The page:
US President Donald Trump finally did it. On Thursday he pulled the plug on next month’s big summit with North Korea’s leader, Kim Jong-un. In sadness, but not anger, Trump said Kim’s insults were too much for now. That said, he left the door open for a future meeting.
Why did get Kim get cold feet and resume that anti-US rhetoric? North Korean apparats tell us that their dear leader is skittish about negotiations after Trump’s national security adviser, John Bolton, suggested the “Libya model” for ridding the hermit kingdom of its nuclear programme. As vice-foreign minister Kim Kye-kwan said of Bolton last week, the North does not “hide our feelings of repugnance towards him.”
This is also the view of many South Koreans, as the Washington Post reported this week. Trump, too, got the memo. Last week he made it clear that he was not seeking “the Libya model,” a successful arms control negotiation sealed in the aftermath of the 2003 invasion of Iraq, which he conflated with his predecessor’s humanitarian intervention in 2011.
It’s understandable why autocrats shiver when they consider the fate of Libya’s former dictator, Muammar Gaddafi. After giving up his nuclear programme, he had a few years in the good graces of the West. But in the tumult of the Arab Spring, the Libyan leader was killed.
But the 2011 US and European intervention into Libya was not a result of the arms control deal that Gaddafi struck. If the terms of that bargain are the reason for Kim’s cold feet, then there wasn’t much of a chance for peace on the Korean peninsula in the first place. After all, what is the point of these high-level talks if the complete, verifiable and irreversible denuclearisation of North Korea is not on offer?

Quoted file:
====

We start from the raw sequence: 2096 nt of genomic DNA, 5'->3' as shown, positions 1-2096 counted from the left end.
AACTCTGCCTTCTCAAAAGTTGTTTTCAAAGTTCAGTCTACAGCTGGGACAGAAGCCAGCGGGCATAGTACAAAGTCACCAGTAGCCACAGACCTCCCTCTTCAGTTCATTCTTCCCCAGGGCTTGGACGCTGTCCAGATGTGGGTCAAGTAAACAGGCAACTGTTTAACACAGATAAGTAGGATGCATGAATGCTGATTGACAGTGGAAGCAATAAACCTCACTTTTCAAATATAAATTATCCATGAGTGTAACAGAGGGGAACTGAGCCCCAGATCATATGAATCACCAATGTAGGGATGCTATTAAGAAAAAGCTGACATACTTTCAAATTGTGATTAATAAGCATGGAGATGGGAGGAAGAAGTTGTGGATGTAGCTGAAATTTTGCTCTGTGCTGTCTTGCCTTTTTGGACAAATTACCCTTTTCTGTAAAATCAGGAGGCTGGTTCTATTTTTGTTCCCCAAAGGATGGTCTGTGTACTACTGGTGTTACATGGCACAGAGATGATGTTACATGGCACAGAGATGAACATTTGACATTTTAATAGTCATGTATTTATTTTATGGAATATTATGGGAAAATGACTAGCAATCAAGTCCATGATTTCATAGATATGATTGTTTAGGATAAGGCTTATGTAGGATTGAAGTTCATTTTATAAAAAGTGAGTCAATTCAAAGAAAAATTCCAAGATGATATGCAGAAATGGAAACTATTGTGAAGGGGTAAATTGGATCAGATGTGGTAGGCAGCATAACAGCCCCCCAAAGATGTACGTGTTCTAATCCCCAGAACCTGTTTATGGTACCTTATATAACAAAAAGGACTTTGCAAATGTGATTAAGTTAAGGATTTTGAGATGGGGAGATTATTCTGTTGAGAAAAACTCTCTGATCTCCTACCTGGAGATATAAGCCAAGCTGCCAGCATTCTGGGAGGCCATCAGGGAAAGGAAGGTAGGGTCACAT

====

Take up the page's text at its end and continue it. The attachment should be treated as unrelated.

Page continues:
What’s more, the US can promise Kim not to invade his country. The US can entice Kim with commerce and trade. The US can perform all kinds of diplomatic acrobatics and pretend this tyrant is a statesman. But no one can guarantee that one day the North Korean people will not rise up against him. The Soviet Union had a nuclear arsenal that could destroy the world dozens of times over, but even that regime eventually met its end after Boris Yeltsin decided holding the empire together wasn’t worth the effort required.
And this is exactly why Bolton is valuable. The fact that the North Koreans despise him is a good thing for American interests. Back when Bolton was undersecretary of state in George W. Bush’s first term, he used to keep framed copies of Iranian and North Korean propaganda sheets that denounced him. For Bolton, the furious insults of dictators were Badges of Honour.
What’s more, Bolton knows the nuclear file and rogue states better than almost anyone else in the foreign policy establishment. If anyone will know a tough nuclear agreement, it’s the man who has spent the last three years trying to get America out of the weak one Barack Obama cut with Iran.
In this respect he complements Trump, who is unencumbered by things like nuance and policy details. Bolton is also a good insurance policy for a president who might embrace any deal, even a weak one, just so he can declare a win. While Trump last week has made sure to say that he is prepared to walk away from the table, Bolton’s counsel is a valuable hedge against photo-op diplomacy if Kim reconsiders his position and reaches out again to Trump.
There is a precedent for having a John Bolton type in these kinds of summits. As my former editor Seth Lipsky wrote this month, Ronald Reagan was also eager for a diplomatic victory, in his summit with Mikhail Gorbachev. The two leaders came close to an agreement that would end the arms race that had bankrupted the Soviets. But at the last minute, Gorbachev asked Reagan to end testing missile defence systems. The Bolton of that scenario — administration hardliner Richard Perle — told Reagan that this demand would kill the Pentagon’s programme.
Reagan went against popular opinion and walked out of the summit. Within three years the Soviet Union collapsed.
It’s a lesson for Trump. Forget “the art of the deal”; sometimes you win by walking away. Reagan never received a Nobel Peace Prize for reaching a grand bargain with Gorbachev. He had to settle for winning the Cold War.
— Washington Post
Eli Lake is a columnist covering national security and foreign policy. As the senior security correspondent, he covered national security and intelligence for the Washington Times, the New York Sun and UPI.